I misconstructed my deck and should have played Ezuri for sure as I frequently found myself wanting any overrun effect to win the game on the spot and neither of my other two were tutorable. I should probably also have played more in the way of answer cards as I really struggled against certain cards, most notably Inferno Titan. Beast Within would have been fine, as would opposition. Primal Command doesn't deal with the Titan but it deals with many other problem cards and serves some additional functions in the deck adding a great deal to your longevity. While some of these changes would add a lot to the late game they would seriously hamper early game consistency. Playing against a big red deck I was certain to be facing cheap mass removal and thus early consistency is not as important as late game action. I should have cut Viridian Shaman and two of either a low impact one or two drop elf or a land and played Primal Command and Beast Within instead to cover me better against big red and Eruzi to give the deck some extra punch. Opposition is a bit double blue and I wanted to maximise my forest count for Rofellos and Arbour Elf.
On top of trying out the new Edric I also wanted to see Birthing Pod and Green Sun's Zenith in elves. While Pod has proven its self for the A cube the Zenith has never impressed and elves seems like a place it will be better than most other decks. Because of Birthing Pod I played Sylvan Messenger which is a very weak card, particularly without any recruiter effect that goblins enjoy. The only other interesting four drop for elves is Chameleon Colossus who is far more powerful than Messengers but offers no synergy. Both Pod and Zenith were excellent in the deck but both was a little greedy as there are subtle counter synergies. Edric was far better than Regal Force, particularly with the Pod, but this doesn't come as much of a surprise as Edric is balanced for multi-player formats. The 'may' option to draw is handy too as 40 card elves is not unknown to deck itself to death. I am sure Edric will stay in the A cube as he has performed very well in all showings.
Wirewood Herald and Caller of the Claw offered me some protection against mass removal, as do a few of the bigger threats which will either bypass the removal like Garruk, or Chancellor against red, or can be held in hand to quickly recover such as Deranged Hermit. Treetop Village is also a help here but not quite as significant. Wirewood Hivemaster is a bit of a luxury who helps power up Gaea's Cradle and Overrun effects but gets in the way of your curving out well. He tends to bait some removal which is nice but unless you suspect the removal it is generally not right to cast him before mana producing elves in the early stages of the game. Tokens are nice to Pod into Symbiote too.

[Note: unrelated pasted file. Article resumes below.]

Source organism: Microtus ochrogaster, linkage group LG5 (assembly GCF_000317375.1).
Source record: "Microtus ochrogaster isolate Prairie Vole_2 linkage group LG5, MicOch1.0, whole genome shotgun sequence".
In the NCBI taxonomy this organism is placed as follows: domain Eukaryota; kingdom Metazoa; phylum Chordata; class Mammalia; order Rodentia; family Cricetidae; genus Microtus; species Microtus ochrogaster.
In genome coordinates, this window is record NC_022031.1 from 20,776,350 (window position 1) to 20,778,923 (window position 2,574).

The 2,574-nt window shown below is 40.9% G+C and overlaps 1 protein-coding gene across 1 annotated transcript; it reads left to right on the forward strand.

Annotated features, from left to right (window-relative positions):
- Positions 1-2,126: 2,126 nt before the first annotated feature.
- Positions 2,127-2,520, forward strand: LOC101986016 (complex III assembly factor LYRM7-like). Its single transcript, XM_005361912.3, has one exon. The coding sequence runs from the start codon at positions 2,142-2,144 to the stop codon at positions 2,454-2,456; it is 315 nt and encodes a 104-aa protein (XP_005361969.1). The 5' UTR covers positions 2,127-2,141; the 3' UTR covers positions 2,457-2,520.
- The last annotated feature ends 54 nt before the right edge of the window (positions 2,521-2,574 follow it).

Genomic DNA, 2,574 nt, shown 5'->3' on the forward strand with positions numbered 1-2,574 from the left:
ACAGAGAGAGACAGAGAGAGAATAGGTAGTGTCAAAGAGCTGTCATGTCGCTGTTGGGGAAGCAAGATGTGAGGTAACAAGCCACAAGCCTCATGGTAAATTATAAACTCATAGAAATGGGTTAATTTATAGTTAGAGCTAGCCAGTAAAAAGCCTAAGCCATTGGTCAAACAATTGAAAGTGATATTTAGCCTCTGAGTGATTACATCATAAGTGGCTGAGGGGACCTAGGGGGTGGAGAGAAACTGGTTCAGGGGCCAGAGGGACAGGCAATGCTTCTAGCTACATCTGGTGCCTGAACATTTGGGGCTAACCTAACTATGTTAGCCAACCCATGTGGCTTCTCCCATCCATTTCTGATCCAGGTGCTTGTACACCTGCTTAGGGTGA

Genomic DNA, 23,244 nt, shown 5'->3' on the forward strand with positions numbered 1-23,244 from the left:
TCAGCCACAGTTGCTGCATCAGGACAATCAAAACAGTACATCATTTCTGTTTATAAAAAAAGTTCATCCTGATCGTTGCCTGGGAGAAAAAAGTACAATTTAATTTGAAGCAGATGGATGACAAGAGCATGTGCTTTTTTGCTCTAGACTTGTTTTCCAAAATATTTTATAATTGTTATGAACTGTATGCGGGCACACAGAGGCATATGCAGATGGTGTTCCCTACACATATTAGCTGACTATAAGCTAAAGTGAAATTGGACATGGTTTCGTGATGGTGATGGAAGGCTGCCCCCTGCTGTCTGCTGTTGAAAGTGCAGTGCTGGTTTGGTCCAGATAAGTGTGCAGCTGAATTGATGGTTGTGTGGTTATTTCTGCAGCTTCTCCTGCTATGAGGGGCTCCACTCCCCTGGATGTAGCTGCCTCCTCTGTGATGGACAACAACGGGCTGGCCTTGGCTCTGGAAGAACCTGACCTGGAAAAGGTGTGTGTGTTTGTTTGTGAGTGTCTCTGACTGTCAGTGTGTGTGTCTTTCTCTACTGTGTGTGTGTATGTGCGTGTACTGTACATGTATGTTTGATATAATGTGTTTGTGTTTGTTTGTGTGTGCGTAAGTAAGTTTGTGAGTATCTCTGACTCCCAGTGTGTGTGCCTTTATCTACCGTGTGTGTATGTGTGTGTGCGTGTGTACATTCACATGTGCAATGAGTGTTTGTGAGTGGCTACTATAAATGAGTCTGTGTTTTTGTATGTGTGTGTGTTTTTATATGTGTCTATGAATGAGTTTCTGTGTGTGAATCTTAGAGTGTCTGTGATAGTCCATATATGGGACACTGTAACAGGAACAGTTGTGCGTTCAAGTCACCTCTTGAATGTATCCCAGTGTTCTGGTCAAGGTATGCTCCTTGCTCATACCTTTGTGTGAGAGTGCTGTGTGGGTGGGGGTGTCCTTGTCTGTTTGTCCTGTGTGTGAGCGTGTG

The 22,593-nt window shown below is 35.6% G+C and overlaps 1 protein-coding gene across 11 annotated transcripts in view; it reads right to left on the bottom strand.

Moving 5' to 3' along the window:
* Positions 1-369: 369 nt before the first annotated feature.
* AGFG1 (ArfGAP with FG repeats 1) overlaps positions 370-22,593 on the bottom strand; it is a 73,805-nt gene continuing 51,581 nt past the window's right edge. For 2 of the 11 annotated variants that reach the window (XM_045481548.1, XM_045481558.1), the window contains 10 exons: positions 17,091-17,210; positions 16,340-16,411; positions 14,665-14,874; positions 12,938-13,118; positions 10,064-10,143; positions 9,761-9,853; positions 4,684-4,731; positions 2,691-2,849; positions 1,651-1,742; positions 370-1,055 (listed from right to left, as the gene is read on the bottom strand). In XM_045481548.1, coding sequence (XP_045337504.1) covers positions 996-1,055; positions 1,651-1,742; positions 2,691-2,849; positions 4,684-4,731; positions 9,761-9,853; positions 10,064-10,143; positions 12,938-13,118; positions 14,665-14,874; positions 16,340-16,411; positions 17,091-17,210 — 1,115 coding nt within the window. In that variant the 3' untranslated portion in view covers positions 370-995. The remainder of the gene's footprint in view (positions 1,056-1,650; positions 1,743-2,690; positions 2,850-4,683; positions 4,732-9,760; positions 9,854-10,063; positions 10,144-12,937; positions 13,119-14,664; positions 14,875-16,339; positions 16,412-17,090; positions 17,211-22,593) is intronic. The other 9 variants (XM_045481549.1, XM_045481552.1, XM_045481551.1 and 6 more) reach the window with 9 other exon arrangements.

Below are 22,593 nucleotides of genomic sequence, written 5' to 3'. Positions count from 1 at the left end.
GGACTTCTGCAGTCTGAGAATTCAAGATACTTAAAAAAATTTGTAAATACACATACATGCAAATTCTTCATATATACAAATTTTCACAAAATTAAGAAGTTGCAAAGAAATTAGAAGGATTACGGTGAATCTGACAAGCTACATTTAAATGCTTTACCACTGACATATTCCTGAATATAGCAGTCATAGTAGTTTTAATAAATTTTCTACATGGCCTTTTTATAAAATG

Heritage Druid is also a bit of a luxury card and is infrequently useful due to being so cumbersome to make effective. He does offer a very vague form of haste to your guys but only in mana production, which is best in combo versions but far less appealing for aggressive decks. Having a decent number of one mana 1/1 elves is very useful in the early turns to ramp up most effectively as they may be cast with spare mana to enhance your other mana producing effects. For this reason the one mana luxury and utility elves are far more appealing than those costing more mana.
The weakest cards in the deck were in no particular order Heritage Druid, Viridian Emissary and Shaman, Wirewood Symbiote and probably one of the forests. Predictably elves lost to big red and beat zoo but was good fun to play and informative as to how new cards can feature in various builds.